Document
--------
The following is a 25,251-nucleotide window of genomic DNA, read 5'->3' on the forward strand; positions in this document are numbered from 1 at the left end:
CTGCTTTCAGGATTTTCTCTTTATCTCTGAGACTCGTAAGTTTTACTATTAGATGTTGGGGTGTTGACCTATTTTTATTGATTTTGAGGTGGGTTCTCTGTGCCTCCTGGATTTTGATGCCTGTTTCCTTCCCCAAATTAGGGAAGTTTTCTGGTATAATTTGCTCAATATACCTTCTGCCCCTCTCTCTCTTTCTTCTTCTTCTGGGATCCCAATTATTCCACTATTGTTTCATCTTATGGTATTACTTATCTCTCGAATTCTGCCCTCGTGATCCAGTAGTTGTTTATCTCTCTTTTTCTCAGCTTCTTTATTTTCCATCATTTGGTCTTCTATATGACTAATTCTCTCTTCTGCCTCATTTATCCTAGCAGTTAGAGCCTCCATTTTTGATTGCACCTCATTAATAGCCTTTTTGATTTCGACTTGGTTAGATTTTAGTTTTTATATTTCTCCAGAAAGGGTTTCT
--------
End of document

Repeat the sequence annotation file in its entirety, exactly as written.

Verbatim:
The following is a 25,251-nucleotide window of genomic DNA, read 5'->3' on the forward strand; positions in this document are numbered from 1 at the left end:
CTGCTTTCAGGATTTTCTCTTTATCTCTGAGACTCGTAAGTTTTACTATTAGATGTTGGGGTGTTGACCTATTTTTATTGATTTTGAGGTGGGTTCTCTGTGCCTCCTGGATTTTGATGCCTGTTTCCTTCCCCAAATTAGGGAAGTTTTCTGGTATAATTTGCTCAATATACCTTCTGCCCCTCTCTCTCTTTCTTCTTCTTCTGGGATCCCAATTATTCCACTATTGTTTCATCTTATGGTATTACTTATCTCTCGAATTCTGCCCTCGTGATCCAGTAGTTGTTTATCTCTCTTTTTCTCAGCTTCTTTATTTTCCATCATTTGGTCTTCTATATGACTAATTCTCTCTTCTGCCTCATTTATCCTAGCAGTTAGAGCCTCCATTTTTGATTGCACCTCATTAATAGCCTTTTTGATTTCGACTTGGTTAGATTTTAGTTTTTATATTTCTCCAGAAAGGGTTTCT